Jefferson University Hospitals

Jefferson Physician Leader, Howard Weitz, MD, Recognized with Portrait

01/11/13

Weitz

Howard Weitz, MD, director of the Division of Cardiology and the Jefferson Heart Institute and the Bernard L. Segal Professor of Cardiology, will be honored with a portrait given by his colleagues on the faculty on Thursday, January 10th.

Dr. Weitz is a career-long Jeffersonian. He received his degree from Jefferson Medical College in 1978, completed his residency as Chief Medical Resident and his fellowship in Cardiovascular Diseases, all at Jefferson. He has been a practicing cardiologist and physician leader at Thomas Jefferson University Hospital since.

“Howard epitomizes the ideal physician,” says Gregory Kane, MD, professor of medicine and Interim Chair of the Department of Medicine. “He is a compassionate clinician and exceptional educator.” 

Dr. Weitz made an impact on his field before even leaving medical school. He and fellow alumnus, Geno Merli, MD, now senior vice president and chief medical officer at Jefferson, became interested in techniques to lower the risk of medical and cardiovascular problems in surgical patients. Their book, “Medical Management of the Surgical Patient” has been instrumental in educating many physicians and students. Their course on the topic is now held annually in collaboration with the Mayo Clinic in Rochester, MN.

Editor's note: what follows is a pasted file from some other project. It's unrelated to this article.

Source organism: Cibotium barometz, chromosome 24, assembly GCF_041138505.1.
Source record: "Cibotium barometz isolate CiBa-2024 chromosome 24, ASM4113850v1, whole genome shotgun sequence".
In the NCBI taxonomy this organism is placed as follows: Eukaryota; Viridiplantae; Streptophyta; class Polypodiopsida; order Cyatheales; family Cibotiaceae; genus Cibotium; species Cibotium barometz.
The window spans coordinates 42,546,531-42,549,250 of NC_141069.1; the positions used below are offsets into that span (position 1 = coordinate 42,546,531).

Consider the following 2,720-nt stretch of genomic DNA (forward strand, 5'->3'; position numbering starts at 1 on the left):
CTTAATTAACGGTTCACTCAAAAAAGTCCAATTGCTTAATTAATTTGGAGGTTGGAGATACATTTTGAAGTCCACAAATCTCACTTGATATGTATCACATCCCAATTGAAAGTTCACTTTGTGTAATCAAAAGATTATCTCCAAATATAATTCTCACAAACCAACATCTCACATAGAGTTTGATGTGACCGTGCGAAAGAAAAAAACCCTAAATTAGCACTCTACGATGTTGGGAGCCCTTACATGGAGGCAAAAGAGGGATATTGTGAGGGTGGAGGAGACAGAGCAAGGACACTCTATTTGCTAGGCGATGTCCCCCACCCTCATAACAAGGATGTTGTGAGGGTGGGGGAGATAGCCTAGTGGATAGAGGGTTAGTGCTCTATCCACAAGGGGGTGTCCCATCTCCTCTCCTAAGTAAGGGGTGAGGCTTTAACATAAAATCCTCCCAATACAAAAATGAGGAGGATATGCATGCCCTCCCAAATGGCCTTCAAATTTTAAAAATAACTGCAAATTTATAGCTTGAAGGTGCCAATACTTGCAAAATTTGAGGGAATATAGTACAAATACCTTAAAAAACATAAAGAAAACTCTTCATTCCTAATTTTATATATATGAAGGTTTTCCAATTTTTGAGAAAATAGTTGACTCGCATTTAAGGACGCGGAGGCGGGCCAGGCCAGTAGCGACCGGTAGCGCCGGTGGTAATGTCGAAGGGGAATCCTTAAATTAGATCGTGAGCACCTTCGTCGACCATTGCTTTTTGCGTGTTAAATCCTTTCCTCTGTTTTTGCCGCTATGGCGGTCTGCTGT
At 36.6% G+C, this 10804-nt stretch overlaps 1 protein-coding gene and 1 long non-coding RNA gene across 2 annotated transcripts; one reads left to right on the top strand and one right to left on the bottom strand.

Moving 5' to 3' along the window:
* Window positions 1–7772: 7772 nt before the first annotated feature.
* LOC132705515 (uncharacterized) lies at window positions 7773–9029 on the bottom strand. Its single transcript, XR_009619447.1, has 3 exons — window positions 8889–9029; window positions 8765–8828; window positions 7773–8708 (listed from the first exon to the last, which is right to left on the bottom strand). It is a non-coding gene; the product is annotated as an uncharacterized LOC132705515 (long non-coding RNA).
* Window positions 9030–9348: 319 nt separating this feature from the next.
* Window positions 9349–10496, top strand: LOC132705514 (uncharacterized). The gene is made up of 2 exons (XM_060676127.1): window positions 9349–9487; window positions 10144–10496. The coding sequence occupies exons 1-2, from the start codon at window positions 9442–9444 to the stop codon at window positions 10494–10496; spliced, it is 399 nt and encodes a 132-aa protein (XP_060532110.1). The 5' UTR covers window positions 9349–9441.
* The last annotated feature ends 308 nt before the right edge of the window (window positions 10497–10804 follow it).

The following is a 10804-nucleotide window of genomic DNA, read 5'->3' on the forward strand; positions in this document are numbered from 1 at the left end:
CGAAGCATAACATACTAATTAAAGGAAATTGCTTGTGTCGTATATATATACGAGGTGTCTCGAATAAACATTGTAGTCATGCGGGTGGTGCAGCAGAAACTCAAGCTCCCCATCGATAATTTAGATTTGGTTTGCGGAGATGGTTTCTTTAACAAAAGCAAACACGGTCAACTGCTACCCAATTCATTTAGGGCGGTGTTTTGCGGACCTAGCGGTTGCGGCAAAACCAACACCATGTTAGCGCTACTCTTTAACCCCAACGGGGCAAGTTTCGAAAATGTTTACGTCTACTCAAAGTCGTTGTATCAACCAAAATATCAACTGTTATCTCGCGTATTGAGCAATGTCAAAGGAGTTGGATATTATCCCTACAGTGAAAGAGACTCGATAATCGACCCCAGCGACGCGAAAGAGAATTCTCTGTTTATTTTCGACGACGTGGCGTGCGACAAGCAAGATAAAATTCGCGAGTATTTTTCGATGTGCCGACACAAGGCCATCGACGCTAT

Dr. Weitz’s influence extends to his entire field. He is on the American College of Cardiology-American Heart Association-American College of Physicians task force that sets national competency and training benchmarks for the entire spectrum of cardiovascular specialties and was one of only three physicians to serve on a federal commission convened to identify opportunities to stabilize and strengthen healthcare delivery to the poor. 

In February 2012, he was recognized with the American Heart Association’s Edward S. Cooper Award, presented to a physician, researcher or medical professional whose outstanding contributions to the field improve the daily lives of the residents of the Philadelphia region. 

While he considers himself an “in the trenches” clinician caring for patients, he has certainly had an impact on the field, both locally and nationally.

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